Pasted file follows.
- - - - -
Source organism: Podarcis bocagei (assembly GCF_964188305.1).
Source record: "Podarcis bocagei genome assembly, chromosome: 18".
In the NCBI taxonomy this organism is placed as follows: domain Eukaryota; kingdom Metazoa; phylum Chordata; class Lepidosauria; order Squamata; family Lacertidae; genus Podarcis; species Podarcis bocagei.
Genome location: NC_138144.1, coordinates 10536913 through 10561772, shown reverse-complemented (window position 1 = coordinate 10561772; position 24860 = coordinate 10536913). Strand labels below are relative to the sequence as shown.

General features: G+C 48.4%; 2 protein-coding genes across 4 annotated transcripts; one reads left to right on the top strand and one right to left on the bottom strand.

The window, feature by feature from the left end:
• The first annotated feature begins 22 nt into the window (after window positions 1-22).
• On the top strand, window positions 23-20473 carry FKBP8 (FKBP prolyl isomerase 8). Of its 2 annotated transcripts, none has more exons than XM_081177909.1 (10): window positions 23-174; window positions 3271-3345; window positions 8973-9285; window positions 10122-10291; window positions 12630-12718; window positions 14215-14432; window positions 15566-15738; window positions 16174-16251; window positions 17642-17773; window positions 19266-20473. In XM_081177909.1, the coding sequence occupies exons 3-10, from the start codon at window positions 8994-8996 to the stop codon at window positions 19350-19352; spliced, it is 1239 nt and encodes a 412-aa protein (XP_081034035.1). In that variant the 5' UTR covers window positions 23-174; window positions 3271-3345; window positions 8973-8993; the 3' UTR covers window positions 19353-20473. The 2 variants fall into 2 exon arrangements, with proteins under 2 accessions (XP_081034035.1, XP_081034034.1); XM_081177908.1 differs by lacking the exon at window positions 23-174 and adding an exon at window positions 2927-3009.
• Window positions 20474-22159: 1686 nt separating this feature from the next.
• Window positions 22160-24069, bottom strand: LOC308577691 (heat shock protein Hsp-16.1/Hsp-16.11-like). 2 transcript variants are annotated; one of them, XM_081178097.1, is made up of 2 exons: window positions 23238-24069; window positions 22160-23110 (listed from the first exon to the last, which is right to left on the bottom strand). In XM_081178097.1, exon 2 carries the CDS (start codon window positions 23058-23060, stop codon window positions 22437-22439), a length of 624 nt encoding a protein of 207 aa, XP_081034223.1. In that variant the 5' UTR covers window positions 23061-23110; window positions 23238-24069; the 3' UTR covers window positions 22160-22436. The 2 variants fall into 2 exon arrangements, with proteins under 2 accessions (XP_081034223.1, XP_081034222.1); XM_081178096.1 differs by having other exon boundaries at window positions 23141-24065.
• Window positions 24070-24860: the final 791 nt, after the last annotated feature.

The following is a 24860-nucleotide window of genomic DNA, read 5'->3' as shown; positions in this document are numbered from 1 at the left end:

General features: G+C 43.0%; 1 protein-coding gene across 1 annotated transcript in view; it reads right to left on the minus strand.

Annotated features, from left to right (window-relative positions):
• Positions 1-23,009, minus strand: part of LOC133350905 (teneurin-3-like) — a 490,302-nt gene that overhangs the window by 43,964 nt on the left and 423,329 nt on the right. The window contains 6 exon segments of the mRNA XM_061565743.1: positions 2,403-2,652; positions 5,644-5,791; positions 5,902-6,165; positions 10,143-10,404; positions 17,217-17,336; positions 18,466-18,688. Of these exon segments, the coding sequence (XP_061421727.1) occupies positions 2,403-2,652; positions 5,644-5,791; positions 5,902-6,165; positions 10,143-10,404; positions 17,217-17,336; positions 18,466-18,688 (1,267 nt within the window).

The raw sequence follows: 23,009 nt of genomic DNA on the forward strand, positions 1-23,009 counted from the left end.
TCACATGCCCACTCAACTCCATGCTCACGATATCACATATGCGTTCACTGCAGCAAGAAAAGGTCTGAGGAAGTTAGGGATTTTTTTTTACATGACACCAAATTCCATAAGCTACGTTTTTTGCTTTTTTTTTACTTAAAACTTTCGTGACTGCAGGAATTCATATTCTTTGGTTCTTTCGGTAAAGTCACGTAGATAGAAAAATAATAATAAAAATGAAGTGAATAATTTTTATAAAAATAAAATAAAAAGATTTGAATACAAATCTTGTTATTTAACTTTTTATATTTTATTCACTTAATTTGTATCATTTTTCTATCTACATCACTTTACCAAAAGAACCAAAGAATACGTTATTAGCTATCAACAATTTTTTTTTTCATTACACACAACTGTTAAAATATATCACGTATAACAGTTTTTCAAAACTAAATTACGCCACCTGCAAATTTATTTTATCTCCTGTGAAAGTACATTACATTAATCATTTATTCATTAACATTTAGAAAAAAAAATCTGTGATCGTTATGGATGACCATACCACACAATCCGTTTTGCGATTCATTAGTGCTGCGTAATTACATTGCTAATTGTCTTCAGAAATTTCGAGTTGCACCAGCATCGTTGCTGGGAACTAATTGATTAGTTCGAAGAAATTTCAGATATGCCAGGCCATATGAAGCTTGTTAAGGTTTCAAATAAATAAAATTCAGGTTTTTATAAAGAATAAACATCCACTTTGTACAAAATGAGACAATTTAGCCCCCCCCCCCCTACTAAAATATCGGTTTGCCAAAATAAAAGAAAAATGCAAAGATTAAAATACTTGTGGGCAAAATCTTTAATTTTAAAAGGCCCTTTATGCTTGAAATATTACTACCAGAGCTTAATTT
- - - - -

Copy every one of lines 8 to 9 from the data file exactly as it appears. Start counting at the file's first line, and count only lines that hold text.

• On the top strand, window positions 23-20473 carry FKBP8 (FKBP prolyl isomerase 8). Of its 2 annotated transcripts, none has more exons than XM_081177909.1 (10): window positions 23-174; window positions 3271-3345; window positions 8973-9285; window positions 10122-10291; window positions 12630-12718; window positions 14215-14432; window positions 15566-15738; window positions 16174-16251; window positions 17642-17773; window positions 19266-20473. In XM_081177909.1, the coding sequence occupies exons 3-10, from the start codon at window positions 8994-8996 to the stop codon at window positions 19350-19352; spliced, it is 1239 nt and encodes a 412-aa protein (XP_081034035.1). In that variant the 5' UTR covers window positions 23-174; window positions 3271-3345; window positions 8973-8993; the 3' UTR covers window positions 19353-20473. The 2 variants fall into 2 exon arrangements, with proteins under 2 accessions (XP_081034035.1, XP_081034034.1); XM_081177908.1 differs by lacking the exon at window positions 23-174 and adding an exon at window positions 2927-3009.
• Window positions 20474-22159: 1686 nt separating this feature from the next.